The Ashburton Guardian, COUNTY AGRICULTURAL & SPORTING RECORDER. SATURDAY, NOVEMBER 15, 1879.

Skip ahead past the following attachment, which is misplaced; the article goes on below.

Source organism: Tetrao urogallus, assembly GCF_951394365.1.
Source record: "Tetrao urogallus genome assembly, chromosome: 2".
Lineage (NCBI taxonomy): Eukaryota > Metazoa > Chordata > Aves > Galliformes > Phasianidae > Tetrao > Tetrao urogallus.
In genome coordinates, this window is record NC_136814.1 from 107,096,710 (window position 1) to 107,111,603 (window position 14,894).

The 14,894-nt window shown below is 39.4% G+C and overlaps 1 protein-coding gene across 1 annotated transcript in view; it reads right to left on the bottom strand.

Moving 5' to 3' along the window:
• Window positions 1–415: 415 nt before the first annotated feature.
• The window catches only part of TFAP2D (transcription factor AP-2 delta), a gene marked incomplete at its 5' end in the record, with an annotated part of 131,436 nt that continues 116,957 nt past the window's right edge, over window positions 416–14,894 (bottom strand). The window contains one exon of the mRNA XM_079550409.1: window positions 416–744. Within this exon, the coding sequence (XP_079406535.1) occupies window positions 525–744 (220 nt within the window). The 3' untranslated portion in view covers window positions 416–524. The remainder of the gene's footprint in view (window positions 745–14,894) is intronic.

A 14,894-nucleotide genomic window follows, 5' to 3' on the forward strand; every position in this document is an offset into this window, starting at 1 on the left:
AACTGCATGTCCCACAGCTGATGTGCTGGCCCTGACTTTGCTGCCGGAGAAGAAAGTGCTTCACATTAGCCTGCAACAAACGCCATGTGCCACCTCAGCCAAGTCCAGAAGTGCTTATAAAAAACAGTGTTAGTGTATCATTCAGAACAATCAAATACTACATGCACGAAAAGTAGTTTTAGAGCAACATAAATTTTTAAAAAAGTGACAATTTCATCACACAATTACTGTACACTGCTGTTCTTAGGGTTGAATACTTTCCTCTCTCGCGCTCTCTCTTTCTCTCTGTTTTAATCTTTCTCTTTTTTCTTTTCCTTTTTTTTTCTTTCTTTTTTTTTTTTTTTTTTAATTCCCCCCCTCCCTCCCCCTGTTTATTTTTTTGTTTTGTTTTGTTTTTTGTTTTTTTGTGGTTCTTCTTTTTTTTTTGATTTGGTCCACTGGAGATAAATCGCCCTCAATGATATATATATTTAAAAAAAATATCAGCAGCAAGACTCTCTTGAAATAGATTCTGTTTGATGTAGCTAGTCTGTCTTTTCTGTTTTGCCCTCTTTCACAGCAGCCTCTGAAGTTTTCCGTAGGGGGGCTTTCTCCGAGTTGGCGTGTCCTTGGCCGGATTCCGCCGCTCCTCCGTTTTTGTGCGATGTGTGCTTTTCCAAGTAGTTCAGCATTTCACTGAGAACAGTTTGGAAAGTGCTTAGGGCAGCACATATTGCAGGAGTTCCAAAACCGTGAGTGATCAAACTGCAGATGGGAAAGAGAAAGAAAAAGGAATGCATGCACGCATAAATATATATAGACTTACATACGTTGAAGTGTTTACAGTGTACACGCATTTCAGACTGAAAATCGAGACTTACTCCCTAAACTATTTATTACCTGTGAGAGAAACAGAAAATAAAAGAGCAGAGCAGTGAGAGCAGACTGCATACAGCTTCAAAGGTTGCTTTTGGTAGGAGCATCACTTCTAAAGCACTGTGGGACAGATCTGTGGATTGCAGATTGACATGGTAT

The Opposition are now finding out that the ways of the transgressors are hard, and that punishment usually follows upon evil doing. During the last election it was notorious that an extensive use was made of the telegraph wires to influence the various contests in which eJir George’s side fancied they could do a stroke of business in their own favor. We don’t know that, so long as telegrams sent regarding electioneering matters are paid for they are much out of the way. The Grey Government were in office, they were passionately fond of office, there was every chance that they would be turned out of office, and being desperate and not very particular men they were not quite choice as to what means they resorted to to maintain their position. Eapid communication with the various districts where the contests were going on that were to decide the Greyites’ fate was indispensable, and having the Hinemoa at command, and the public purse under their control, and the telegraph system at their beck and call, it is nothing to be astonished at that men who have not been famous for sticking at trifles should be found turning the first sod of a railway in a district where an election was about to take place ; nor rising up above the arrangements of the steam shipping companies, and landing where and when they would from the Hinemoa ; nor flashing their messages by the telegraph all over the country. Of course the telegraph is a public institution, and was as free to be used by Sir George Grey or other member of the Cabinet as it was to any other individual in the colony. Only, when the telegraph came to be used by a Cabinet Minister for purposes other than those of the Department he conducted, that is of the public business of the colony, then this freedom required to be purchased. For instance, we can understand the Hon. John Sheehan telegraphing to a Maori man regarding the purchase of a tract of native land for Government. That would be a perfectly legitimate telegram to bear the frank of the Native Minister ; but a telegram to a Maori lady, that embodied a tender “ sonnet to her eyebrow ” would not be a legitimate missive for free transmission. We do not suppose that the Hon. John Sheehan could possibly be guilty of any such telegram to any such native lady, and we only use the illustration to show how the franking power of Ministers can be used, and how it cannot. The election of a supporter of of Sir George Grey to the exclusion of a supporter of the Hon J. Hall may be a public question, but it can scarcely be called public business in the sense implied in a Minister’s power to frank telegrams ; and when the hon gentlemen who lately occupied the Government benches stepped aside from their proper powers and scattered telegrams over the colony, trying to influence this contest and the next, the very least they could have done was to pay for them. That such telegrams have been plentiful we are just now learning from the proceedings of Parliament, and that they have not been paid for is the additional item we glean. Quitea stir wascausedin the House over a batch of “ free ” telegrams sent by the ex-Premier to the electors in Oollingwood during the recent struggle between the former and present holder of the -Collingwood seal, Mr Gibbs, and two nominees of the Grey side. These missives were not paid for, and Sir George hitches the blame on to his Private Secretary. That able officer has too much to account for we fear, but he did not charter the Hinemoa, and he had nothing to do with the Thames railway requring to have a demonstration just at the commencement of the election. We fear the Private Secretary is too indigestible an argument for the House to swallow, and results will doubtless show this. The telegrams are not the only instances in which charges of malversation of office can be brought against the Opposition, and it is well for the country that an opportunity has been given to the present Government to show that the threats they held out of making ugly exposures if they could once get hold of the departmental keys were not without foundation.
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